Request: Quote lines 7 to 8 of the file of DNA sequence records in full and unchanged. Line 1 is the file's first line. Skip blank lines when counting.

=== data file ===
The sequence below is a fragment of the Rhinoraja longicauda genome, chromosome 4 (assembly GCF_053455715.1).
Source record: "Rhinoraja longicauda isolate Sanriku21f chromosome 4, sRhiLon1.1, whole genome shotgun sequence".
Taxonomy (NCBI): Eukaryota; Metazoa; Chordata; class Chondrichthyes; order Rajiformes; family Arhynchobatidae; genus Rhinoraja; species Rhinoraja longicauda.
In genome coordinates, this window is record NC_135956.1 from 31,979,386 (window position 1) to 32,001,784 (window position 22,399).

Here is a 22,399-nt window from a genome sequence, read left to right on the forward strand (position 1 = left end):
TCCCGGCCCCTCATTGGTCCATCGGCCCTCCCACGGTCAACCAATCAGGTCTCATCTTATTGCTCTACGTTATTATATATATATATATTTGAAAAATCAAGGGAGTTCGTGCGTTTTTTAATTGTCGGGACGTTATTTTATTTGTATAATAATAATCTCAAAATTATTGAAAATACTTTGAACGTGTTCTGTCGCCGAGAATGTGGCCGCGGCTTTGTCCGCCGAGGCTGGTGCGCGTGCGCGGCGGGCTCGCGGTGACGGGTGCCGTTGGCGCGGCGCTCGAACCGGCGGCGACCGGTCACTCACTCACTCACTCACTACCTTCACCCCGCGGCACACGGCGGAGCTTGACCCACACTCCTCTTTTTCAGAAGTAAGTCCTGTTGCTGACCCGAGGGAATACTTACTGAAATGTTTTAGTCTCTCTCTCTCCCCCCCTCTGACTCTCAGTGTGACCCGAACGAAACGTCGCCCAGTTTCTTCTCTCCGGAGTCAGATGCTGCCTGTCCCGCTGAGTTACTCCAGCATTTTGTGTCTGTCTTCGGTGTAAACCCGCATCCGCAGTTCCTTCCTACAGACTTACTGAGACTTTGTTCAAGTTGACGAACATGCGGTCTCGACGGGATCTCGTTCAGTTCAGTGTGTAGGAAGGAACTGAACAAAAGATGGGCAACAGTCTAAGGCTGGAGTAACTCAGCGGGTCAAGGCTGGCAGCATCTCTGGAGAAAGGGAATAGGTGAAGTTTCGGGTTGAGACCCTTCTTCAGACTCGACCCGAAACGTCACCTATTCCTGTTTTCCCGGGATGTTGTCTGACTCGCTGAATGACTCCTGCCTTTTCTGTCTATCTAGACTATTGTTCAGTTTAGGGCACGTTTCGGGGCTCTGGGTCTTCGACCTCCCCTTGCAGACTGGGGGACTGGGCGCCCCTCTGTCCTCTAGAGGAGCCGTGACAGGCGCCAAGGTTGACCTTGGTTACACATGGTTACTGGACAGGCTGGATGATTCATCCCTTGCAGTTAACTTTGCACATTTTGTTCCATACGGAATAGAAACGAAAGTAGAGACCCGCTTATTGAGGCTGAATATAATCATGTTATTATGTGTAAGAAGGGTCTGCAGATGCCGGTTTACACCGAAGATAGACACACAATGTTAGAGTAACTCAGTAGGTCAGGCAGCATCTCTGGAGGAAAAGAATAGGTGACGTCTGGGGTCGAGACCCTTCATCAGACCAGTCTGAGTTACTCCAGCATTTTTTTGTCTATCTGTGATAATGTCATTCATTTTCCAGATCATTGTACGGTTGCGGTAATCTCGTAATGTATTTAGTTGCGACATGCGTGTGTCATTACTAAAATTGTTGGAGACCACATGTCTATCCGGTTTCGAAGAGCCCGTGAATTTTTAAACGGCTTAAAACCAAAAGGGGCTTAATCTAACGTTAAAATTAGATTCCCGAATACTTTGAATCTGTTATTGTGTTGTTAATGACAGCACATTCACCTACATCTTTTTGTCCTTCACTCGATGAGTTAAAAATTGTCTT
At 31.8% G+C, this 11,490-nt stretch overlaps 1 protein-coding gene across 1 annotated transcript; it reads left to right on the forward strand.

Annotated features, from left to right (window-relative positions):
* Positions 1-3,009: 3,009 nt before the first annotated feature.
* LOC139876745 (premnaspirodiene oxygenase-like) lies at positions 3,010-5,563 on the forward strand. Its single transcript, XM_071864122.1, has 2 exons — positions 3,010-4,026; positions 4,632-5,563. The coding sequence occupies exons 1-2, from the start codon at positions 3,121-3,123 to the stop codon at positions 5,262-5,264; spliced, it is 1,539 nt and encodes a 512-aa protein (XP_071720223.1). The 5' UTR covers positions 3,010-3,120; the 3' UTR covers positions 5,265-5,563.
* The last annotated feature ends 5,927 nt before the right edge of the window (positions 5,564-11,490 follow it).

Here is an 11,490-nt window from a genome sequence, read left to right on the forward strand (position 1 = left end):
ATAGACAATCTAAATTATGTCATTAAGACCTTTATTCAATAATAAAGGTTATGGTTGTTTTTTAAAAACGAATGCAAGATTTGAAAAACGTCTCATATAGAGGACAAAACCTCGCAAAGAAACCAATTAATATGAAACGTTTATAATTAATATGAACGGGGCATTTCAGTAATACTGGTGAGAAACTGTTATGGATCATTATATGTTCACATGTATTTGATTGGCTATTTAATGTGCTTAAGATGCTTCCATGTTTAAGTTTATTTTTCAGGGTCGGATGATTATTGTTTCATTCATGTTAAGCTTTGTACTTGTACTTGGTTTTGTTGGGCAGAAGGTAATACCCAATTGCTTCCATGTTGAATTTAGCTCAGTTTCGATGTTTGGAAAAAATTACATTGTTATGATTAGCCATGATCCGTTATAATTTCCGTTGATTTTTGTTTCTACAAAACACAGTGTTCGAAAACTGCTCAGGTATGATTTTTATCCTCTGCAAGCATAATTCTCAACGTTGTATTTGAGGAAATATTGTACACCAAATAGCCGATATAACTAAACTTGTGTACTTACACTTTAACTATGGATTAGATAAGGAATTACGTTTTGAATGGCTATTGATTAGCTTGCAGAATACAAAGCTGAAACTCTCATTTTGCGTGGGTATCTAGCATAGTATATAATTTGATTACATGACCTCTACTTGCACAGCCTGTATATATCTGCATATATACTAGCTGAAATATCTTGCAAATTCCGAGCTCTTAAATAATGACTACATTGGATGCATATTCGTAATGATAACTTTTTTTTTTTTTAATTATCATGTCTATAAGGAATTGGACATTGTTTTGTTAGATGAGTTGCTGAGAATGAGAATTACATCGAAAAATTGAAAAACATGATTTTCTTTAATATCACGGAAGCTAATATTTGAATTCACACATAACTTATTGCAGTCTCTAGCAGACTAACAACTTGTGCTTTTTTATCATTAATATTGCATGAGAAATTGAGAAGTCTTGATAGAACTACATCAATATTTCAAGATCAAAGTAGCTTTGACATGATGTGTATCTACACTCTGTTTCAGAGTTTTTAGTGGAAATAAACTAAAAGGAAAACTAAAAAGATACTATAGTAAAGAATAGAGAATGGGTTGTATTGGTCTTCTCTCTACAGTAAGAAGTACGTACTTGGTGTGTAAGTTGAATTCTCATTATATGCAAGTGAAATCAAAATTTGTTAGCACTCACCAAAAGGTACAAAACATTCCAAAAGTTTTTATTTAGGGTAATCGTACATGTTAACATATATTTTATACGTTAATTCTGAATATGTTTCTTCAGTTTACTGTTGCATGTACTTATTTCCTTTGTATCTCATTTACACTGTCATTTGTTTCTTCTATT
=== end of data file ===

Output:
At 31.8% G+C, this 11,490-nt stretch overlaps 1 protein-coding gene across 1 annotated transcript; it reads left to right on the forward strand.

Annotated features, from left to right (window-relative positions):